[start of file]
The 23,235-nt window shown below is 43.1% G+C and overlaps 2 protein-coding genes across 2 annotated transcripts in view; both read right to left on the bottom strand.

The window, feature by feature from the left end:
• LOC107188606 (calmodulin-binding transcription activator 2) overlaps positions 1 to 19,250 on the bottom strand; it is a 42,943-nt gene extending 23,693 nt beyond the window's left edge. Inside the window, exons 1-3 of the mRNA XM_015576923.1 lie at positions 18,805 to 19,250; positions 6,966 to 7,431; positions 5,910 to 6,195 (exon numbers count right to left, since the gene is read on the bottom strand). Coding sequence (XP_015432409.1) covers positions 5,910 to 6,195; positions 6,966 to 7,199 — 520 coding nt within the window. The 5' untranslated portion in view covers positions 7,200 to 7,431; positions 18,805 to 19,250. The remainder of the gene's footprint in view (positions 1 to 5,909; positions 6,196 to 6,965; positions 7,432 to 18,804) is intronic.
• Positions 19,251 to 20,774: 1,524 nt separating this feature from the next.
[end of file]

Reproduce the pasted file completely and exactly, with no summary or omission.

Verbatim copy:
The 23,235-nt window shown below is 43.1% G+C and overlaps 2 protein-coding genes across 2 annotated transcripts in view; both read right to left on the bottom strand.

The window, feature by feature from the left end:
• LOC107188606 (calmodulin-binding transcription activator 2) overlaps positions 1 to 19,250 on the bottom strand; it is a 42,943-nt gene extending 23,693 nt beyond the window's left edge. Inside the window, exons 1-3 of the mRNA XM_015576923.1 lie at positions 18,805 to 19,250; positions 6,966 to 7,431; positions 5,910 to 6,195 (exon numbers count right to left, since the gene is read on the bottom strand). Coding sequence (XP_015432409.1) covers positions 5,910 to 6,195; positions 6,966 to 7,199 — 520 coding nt within the window. The 5' untranslated portion in view covers positions 7,200 to 7,431; positions 18,805 to 19,250. The remainder of the gene's footprint in view (positions 1 to 5,909; positions 6,196 to 6,965; positions 7,432 to 18,804) is intronic.
• Positions 19,251 to 20,774: 1,524 nt separating this feature from the next.